For the last two days we’ve been in an internet black spot, so I’ve not been able to post. Sorry about that. I have, however, written the posts so they appear independently in order.
Today dawned gloomy, damp and dull. It had rained overnight and it was still wet this morning. We got a knock at 08:15, “Ready when you are”. Well we weren’t, quite. I was only halfway through my bitesize shredded wheat!
Anyway, 10 minutes later we pulled up to the tunnel mouth to fill with water while Terry and Brian, our chaperones for today, got out the measuring stick to make sure we’d fit through the narrow bits.
Do we measure up? Meg looks on with interest.
With the top-box, solid fuel, trolley and aerials removed the highest bit on the boat is the kingfisher tiller pin! Lots of clearance, no need to take down the cratch board, for which I was thankful.
Last look at daylight for a bit, Tunnel End Cottages….
….and looking back to the visitor centre
The first few hundred yards is brick-lined, built when the latest railway tunnel was cut in 1893. The earlier two, built in 1849 and 1870, run on the eastern side of the canal tunnel. The are now disused since closure under Beeching’s axe in the 60’s and the closest is used as maintenance access. The twin-track newest bore starts on the eastern side but crosses the canal tunnel at either end to run on the western side through the hill.
All three railway tunnels run slightly higher than the waterway route, and the entrances at Marston and Diggle were extended to carry the new line above.
Extended section at Marsden end.
I tried, and failed, to get more pictures of the interior, especially the rock-cut sections. But too much concentration was required to avoid the sides (and the roof) in places. But there are some good pictures here.
Terry was our pilot, and very informative. Not only did he advise when to slow down, watch out for lumps and bumps on the walls and the ceiling and warn of bendy bits, he gave an interesting commentary on the construction and history of the tunnels.
Ninety-five minutes after entering the Marsden portal we emerged into daylight at the Diggle portal, 3¼ miles on. We’ve also switched counties; starting in Yorkshire and finishing in Lancashire.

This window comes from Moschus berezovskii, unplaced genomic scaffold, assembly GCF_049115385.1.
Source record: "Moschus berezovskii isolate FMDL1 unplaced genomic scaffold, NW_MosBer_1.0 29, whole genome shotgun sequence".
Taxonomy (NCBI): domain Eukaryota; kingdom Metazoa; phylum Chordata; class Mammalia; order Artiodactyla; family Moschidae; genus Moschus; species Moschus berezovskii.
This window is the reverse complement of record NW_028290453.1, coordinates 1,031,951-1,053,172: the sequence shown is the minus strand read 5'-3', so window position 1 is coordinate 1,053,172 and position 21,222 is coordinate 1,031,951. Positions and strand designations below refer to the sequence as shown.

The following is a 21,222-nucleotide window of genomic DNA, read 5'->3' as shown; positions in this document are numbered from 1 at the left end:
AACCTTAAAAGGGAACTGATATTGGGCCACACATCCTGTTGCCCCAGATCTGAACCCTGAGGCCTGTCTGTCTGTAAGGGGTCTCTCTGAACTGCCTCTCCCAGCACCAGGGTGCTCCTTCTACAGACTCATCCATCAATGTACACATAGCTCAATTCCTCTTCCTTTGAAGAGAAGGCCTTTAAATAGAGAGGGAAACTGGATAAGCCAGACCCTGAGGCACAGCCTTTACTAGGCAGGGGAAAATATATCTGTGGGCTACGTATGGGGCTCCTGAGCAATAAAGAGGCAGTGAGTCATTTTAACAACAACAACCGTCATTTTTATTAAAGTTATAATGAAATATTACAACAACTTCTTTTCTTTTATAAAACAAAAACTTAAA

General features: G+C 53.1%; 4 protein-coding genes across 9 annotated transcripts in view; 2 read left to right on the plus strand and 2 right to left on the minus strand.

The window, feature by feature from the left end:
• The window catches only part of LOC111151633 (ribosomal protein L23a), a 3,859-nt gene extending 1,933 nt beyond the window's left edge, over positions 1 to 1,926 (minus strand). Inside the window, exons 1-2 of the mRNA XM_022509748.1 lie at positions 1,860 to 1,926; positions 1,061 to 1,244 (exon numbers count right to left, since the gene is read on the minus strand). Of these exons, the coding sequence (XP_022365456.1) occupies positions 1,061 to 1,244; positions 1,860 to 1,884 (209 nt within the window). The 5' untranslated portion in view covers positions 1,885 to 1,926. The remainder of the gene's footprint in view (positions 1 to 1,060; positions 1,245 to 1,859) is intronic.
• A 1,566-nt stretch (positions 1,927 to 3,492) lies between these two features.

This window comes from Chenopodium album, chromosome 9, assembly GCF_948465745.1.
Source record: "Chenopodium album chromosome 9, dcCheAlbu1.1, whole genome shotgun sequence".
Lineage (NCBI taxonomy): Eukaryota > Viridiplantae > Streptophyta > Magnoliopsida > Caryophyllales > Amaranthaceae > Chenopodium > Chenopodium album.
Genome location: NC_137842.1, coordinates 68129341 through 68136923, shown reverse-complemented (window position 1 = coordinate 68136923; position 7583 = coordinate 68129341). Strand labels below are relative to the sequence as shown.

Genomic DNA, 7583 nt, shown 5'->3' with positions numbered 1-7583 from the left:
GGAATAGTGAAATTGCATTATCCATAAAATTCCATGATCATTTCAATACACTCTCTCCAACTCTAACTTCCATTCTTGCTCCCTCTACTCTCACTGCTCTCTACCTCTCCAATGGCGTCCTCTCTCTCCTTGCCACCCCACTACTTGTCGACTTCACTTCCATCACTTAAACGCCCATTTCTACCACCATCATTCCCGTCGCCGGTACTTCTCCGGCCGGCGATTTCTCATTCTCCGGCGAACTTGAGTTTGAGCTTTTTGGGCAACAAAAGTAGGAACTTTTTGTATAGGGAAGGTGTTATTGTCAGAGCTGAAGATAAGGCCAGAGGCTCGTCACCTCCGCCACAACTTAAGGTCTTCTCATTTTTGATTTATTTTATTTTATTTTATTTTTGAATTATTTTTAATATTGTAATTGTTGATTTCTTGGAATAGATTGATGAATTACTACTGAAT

Thirty-five years ago I walked across the top of the tunnel, on the Pennine Way. At that time of course it was closed to traffic, as was the canal.
Standedge Tunnel, Diggle end Quite unprepossessing, isn’t it. You never think that beyond that arch lies the longest, deepest and highest canal tunnel in England. It runs at 645 feet above sea level, through the 1300 foot high Standedge. So there’s another 650 feet of rock above you in the middle. Food for thought…
Our guide for today, Terry, with his survival kit
The box contains skid-lid, high-vis vest and lifejacket for the steerer, gas detectors and spare lighting. His mate, Brian, shadowed us through using the maintenance tunnel, popping up at the cross adits built to aid construction of the rail tunnels.
I mentioned on Saturday that we were in the unique position of being the highest narrowboat in England. We had to share that accolade today; waiting to head north was NB Moon Shadow.
In goes Moon Shadow
Brian closes the gates to prevent anyone sneaking in, before setting off on his way back.
We moved a little further along, mooring just above the first lock on the downhill stretch. We’ll be counting down, now, this one is 32W.
It’s been a fascinating trip through and, thanks to Terry’s timely warnings, we didn’t touch the sides! That’s right, no paint scrapes at all! A close call a couple of times, though. We did get a little heap of mortar on the cabin top alongside the hatch, but that was when I stood up too soon in one of the low bits and banged my helmet on the ceiling!
A little souvenir of Standedge Tunnel.
I’ve put the top box back up so the cabin looks a bit tidier now. The next job is to move the solid fuel out of the cratch back onto the roof. But it’s raining at the moment so that will keep.
Locks 0, miles 3½, long deep hole in the ground 1.